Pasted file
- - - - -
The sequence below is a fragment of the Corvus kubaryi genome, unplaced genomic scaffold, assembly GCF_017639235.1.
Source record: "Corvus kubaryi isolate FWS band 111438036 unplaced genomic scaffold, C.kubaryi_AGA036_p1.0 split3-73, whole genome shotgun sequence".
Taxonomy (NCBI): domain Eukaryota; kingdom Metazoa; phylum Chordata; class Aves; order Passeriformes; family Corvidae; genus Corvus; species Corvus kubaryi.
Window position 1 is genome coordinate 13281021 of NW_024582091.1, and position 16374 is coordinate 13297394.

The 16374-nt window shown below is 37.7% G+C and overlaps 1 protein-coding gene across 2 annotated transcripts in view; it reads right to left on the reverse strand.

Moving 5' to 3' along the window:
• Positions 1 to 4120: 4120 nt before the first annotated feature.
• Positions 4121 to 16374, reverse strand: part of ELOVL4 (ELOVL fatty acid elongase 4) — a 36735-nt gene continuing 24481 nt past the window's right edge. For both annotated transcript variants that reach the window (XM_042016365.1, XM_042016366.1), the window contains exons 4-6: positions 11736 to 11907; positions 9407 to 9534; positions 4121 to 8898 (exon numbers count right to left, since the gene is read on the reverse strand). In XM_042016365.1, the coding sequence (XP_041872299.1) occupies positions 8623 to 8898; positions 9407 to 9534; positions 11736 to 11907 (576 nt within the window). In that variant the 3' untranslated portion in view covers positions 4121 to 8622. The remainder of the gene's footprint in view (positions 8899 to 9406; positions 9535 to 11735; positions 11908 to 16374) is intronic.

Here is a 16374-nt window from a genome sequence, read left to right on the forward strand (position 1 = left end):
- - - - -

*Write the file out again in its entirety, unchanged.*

The sequence below is a fragment of the Corvus kubaryi genome, unplaced genomic scaffold, assembly GCF_017639235.1.
Source record: "Corvus kubaryi isolate FWS band 111438036 unplaced genomic scaffold, C.kubaryi_AGA036_p1.0 split3-73, whole genome shotgun sequence".
Taxonomy (NCBI): domain Eukaryota; kingdom Metazoa; phylum Chordata; class Aves; order Passeriformes; family Corvidae; genus Corvus; species Corvus kubaryi.
Window position 1 is genome coordinate 13281021 of NW_024582091.1, and position 16374 is coordinate 13297394.

The 16374-nt window shown below is 37.7% G+C and overlaps 1 protein-coding gene across 2 annotated transcripts in view; it reads right to left on the reverse strand.

Moving 5' to 3' along the window:
• Positions 1 to 4120: 4120 nt before the first annotated feature.
• Positions 4121 to 16374, reverse strand: part of ELOVL4 (ELOVL fatty acid elongase 4) — a 36735-nt gene continuing 24481 nt past the window's right edge. For both annotated transcript variants that reach the window (XM_042016365.1, XM_042016366.1), the window contains exons 4-6: positions 11736 to 11907; positions 9407 to 9534; positions 4121 to 8898 (exon numbers count right to left, since the gene is read on the reverse strand). In XM_042016365.1, the coding sequence (XP_041872299.1) occupies positions 8623 to 8898; positions 9407 to 9534; positions 11736 to 11907 (576 nt within the window). In that variant the 3' untranslated portion in view covers positions 4121 to 8622. The remainder of the gene's footprint in view (positions 8899 to 9406; positions 9535 to 11735; positions 11908 to 16374) is intronic.

Here is a 16374-nt window from a genome sequence, read left to right on the forward strand (position 1 = left end):